David Van Auker wasted little time.
Earlier this month, the Silver City, New Mexico, furniture and antiques dealer realized the painting that was among the items he had just purchased from an estate was Willem de Kooning’s “Woman-Ochre.” It had been stolen more than 31 years ago from the University of Arizona Museum of Art.
Van Auker and the other players involved in bringing back the painting, said to be worth as much as $160 million, gathered Monday, Aug. 14, to talk about the piece’s return.
As the story of its recovery was revealed in an upstairs gallery at the UA Museum of Art, the painting sat in a guarded downstairs room. After the conference, the press was allowed to view it, one person at a time. The abstract expressionist piece practically glowed under the museum light, and de Kooning’s aggressive strokes and the swaths of blues and reds did not look worse for the wear to the untrained eye.
The painting’s journey since it was sliced out of its frame almost 32 years ago:
- Sometime after the 1985 theft, it found its way to the Cliff, New Mexico, home of Jerry and Rita Alter, the Silver City Daily Press reported. There it hung behind a bedroom door. Jerry Alter, a symphony musician and teacher in New York City before he retired to New Mexico, died in 2012; Rita, a retired speech pathologist, died in the last year. An FBI investigation into how the painting came to be at the Alters’ modest three-bedroom home on 20 acres continues.
- Van Auker noticed the painting behind that door as he was considering what to purchase at the Alter home. He thought it was “cool,” he said at Monday’s news conference. He put the painting on top of the pile he gathered and headed back to his store.
- Van Auker propped “Woman-Ochre” up at the store, where a customer came in and looked closely at it. He reached out to touch it when Van Auker’s partner said, “Don’t touch the painting; you’ll put your finger through it.” “I think that’s a de Kooning,” the customer said. Another customer came in and said the same thing. And a third.
- Van Auker did some research and came across a story about the theft. “There on the computer screen was a picture of the painting,” he said.
He was starting to get nervous about having it at the store.
“At this point, we put it in the bathroom,” Van Auker said.
- He knew it was a pricey piece of art sitting in his bathroom, but he never considered holding on to it.
“We returned something that was stolen,” he said. “That’s what everyone should do; that’s the way I was raised.”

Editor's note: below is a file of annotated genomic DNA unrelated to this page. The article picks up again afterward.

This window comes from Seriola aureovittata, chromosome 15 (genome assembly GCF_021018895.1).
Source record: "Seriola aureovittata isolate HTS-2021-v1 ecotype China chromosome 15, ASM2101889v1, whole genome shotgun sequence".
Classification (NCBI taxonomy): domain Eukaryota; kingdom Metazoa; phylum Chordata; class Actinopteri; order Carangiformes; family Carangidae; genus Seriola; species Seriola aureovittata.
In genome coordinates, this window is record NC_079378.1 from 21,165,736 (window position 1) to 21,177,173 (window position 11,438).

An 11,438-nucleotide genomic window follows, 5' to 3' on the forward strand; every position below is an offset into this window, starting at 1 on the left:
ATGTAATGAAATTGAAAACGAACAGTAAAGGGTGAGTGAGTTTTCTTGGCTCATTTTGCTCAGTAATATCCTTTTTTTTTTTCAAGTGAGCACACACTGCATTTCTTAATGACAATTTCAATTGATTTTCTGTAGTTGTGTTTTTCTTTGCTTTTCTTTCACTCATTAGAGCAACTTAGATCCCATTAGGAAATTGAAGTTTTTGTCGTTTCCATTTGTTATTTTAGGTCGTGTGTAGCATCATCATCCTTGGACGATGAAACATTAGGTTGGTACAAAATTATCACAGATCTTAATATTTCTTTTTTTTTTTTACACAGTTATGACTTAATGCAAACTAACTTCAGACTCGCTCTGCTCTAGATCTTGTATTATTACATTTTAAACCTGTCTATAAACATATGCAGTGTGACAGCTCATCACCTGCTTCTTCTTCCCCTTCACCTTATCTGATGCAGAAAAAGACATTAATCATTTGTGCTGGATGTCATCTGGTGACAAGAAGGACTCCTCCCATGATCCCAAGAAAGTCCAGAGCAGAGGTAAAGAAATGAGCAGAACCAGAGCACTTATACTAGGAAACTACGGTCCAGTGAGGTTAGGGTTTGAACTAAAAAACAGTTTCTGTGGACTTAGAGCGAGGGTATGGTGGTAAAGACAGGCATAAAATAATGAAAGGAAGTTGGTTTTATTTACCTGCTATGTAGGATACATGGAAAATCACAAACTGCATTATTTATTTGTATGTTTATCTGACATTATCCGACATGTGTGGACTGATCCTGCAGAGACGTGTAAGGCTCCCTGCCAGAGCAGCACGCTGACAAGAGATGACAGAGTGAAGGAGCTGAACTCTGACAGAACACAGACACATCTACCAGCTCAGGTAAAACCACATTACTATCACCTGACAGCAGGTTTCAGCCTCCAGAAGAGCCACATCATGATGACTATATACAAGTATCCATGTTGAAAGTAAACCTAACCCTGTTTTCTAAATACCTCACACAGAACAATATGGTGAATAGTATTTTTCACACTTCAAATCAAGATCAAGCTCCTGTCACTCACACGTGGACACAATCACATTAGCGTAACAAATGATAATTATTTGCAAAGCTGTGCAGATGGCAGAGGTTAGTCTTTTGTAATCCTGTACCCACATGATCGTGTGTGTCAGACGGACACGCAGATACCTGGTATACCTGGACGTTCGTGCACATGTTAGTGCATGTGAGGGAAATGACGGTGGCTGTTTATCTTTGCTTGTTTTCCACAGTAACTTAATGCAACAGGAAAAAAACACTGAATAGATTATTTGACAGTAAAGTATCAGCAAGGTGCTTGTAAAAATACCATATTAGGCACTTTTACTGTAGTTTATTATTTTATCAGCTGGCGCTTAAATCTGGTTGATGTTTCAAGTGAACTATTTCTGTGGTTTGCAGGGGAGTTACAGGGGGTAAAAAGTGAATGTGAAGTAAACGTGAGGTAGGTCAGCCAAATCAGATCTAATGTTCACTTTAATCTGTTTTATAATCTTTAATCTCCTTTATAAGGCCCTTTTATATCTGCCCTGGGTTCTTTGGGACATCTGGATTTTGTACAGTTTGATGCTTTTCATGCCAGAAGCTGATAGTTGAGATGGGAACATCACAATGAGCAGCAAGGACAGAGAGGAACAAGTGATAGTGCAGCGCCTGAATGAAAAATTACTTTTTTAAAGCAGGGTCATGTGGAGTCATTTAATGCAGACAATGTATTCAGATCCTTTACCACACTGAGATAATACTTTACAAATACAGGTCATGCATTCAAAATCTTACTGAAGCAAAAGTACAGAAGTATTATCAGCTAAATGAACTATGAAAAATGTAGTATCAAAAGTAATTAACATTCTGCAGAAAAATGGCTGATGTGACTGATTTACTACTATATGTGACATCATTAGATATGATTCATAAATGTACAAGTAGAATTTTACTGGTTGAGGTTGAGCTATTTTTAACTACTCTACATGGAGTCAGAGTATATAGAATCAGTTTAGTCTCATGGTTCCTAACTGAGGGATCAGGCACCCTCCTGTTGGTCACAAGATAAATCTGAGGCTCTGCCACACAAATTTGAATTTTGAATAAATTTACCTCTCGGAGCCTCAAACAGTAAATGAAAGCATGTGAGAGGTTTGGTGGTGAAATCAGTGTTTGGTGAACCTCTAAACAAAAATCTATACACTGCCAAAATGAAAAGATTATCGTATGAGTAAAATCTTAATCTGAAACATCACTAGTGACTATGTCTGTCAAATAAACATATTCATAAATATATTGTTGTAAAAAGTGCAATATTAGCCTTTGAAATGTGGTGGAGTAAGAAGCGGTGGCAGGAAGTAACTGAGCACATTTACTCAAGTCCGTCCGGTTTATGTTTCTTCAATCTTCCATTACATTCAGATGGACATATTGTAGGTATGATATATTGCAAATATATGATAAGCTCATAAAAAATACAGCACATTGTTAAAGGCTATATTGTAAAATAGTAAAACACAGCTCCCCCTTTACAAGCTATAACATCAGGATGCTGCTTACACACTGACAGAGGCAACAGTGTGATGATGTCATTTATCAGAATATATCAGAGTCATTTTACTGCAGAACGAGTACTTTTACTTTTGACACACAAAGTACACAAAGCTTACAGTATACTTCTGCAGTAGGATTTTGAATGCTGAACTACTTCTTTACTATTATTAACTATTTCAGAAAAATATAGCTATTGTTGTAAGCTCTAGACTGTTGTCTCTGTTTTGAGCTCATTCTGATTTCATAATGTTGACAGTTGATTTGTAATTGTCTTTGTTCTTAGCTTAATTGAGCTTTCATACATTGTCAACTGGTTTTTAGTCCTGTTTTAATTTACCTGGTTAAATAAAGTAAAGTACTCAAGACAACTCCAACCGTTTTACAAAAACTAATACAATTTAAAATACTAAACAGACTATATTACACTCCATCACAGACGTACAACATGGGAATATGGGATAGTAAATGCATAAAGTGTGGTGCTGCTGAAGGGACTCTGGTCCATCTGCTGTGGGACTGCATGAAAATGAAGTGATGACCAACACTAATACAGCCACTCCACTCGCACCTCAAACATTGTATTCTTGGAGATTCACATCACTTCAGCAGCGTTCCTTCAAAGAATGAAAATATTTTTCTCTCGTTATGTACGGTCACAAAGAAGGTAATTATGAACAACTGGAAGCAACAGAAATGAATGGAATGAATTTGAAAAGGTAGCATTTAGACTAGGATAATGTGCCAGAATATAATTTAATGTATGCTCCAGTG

He quickly decided to call the UA Museum of Art: “I have a painting that was stolen from the university 30-some years ago,” he said in that Aug. 3 call. “Please hold,” the receptionist said.
- UA museum staff rushed to Silver City the next day. By this time, the painting was out of his shop and put in the home of a friend for safe-keeping. The friend was having a party when visited by Meg Hagyard, the interim head of the UA museum; curator Olivia Miller; and Nancy Odegaard, head of restoration at the Arizona State Museum. They were led to the painting.
Odegaard kneeled in front of it and starting examining it. It took about two hours before she was satisfied that it was authentic. The last step was matching the cut marks in the original frame to those on the canvas’ edges. The thieves had used a razor blade to roughly cut the canvas from its frame.
- The de Kooning was kept overnight in a vault at the Silver City police station. By Aug. 7, it had been crated up, driven back to Tucson and settled safely in the environmentally controlled, well-protected museum.
The painting needs some restoration, says Odegaard. In addition to the ripped edges that may be able to be reattached, it was stapled to a board inside a frame, and there is a crease mark where it had been rolled. “There’s a slight brittleness” to the work, said Odegaard. But she added, there were “no paint flakes.”
The painting will not go back on the wall until further authentication and restoration is done, said Hagyard.
At the time of the theft, a third party had offered a $10,000 reward. UA Police Chief Brian Seastone, who had been an investigator when the piece was stolen, said at the news conference that he does not know if the cash will still be awarded.
The painting was insured, and the UA Museum of Art received a $400,000 check after it was stolen. That money was put in an endowment fund, and the interest from it was used to upgrade security at the museum.
The amount was returned to the insurer last week, said Chris Sigurdson, the UA’s vice president of communication.